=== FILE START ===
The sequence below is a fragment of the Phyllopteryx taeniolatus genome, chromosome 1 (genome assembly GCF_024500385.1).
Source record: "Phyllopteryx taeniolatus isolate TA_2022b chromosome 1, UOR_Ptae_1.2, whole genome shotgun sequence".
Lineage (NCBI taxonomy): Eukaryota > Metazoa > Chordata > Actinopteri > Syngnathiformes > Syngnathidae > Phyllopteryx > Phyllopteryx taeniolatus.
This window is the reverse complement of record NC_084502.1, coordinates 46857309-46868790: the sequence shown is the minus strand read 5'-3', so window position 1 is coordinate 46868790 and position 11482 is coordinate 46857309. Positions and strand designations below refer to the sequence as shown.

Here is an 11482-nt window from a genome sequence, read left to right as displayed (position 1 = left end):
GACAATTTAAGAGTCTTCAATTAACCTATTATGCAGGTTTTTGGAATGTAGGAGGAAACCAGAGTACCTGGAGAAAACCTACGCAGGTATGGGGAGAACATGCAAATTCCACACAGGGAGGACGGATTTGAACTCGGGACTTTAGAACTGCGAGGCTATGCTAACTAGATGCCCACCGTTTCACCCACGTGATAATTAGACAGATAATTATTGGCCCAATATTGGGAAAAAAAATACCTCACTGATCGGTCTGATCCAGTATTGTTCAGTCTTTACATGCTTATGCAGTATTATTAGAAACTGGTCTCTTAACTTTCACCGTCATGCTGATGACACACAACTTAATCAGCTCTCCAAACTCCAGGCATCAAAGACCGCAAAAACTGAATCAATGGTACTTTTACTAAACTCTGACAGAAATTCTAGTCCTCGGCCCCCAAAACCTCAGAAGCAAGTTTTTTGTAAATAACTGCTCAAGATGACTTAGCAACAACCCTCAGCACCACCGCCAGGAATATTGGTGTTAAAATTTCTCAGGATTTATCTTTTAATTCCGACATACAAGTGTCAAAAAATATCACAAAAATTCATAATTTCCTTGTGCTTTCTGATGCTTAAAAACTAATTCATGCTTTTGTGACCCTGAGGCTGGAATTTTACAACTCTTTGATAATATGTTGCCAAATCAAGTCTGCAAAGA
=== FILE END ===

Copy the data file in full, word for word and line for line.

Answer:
The sequence below is a fragment of the Phyllopteryx taeniolatus genome, chromosome 1 (genome assembly GCF_024500385.1).
Source record: "Phyllopteryx taeniolatus isolate TA_2022b chromosome 1, UOR_Ptae_1.2, whole genome shotgun sequence".
Lineage (NCBI taxonomy): Eukaryota > Metazoa > Chordata > Actinopteri > Syngnathiformes > Syngnathidae > Phyllopteryx > Phyllopteryx taeniolatus.
This window is the reverse complement of record NC_084502.1, coordinates 46857309-46868790: the sequence shown is the minus strand read 5'-3', so window position 1 is coordinate 46868790 and position 11482 is coordinate 46857309. Positions and strand designations below refer to the sequence as shown.

Here is an 11482-nt window from a genome sequence, read left to right as displayed (position 1 = left end):
GACAATTTAAGAGTCTTCAATTAACCTATTATGCAGGTTTTTGGAATGTAGGAGGAAACCAGAGTACCTGGAGAAAACCTACGCAGGTATGGGGAGAACATGCAAATTCCACACAGGGAGGACGGATTTGAACTCGGGACTTTAGAACTGCGAGGCTATGCTAACTAGATGCCCACCGTTTCACCCACGTGATAATTAGACAGATAATTATTGGCCCAATATTGGGAAAAAAAATACCTCACTGATCGGTCTGATCCAGTATTGTTCAGTCTTTACATGCTTATGCAGTATTATTAGAAACTGGTCTCTTAACTTTCACCGTCATGCTGATGACACACAACTTAATCAGCTCTCCAAACTCCAGGCATCAAAGACCGCAAAAACTGAATCAATGGTACTTTTACTAAACTCTGACAGAAATTCTAGTCCTCGGCCCCCAAAACCTCAGAAGCAAGTTTTTTGTAAATAACTGCTCAAGATGACTTAGCAACAACCCTCAGCACCACCGCCAGGAATATTGGTGTTAAAATTTCTCAGGATTTATCTTTTAATTCCGACATACAAGTGTCAAAAAATATCACAAAAATTCATAATTTCCTTGTGCTTTCTGATGCTTAAAAACTAATTCATGCTTTTGTGACCCTGAGGCTGGAATTTTACAACTCTTTGATAATATGTTGCCAAATCAAGTCTGCAAAGA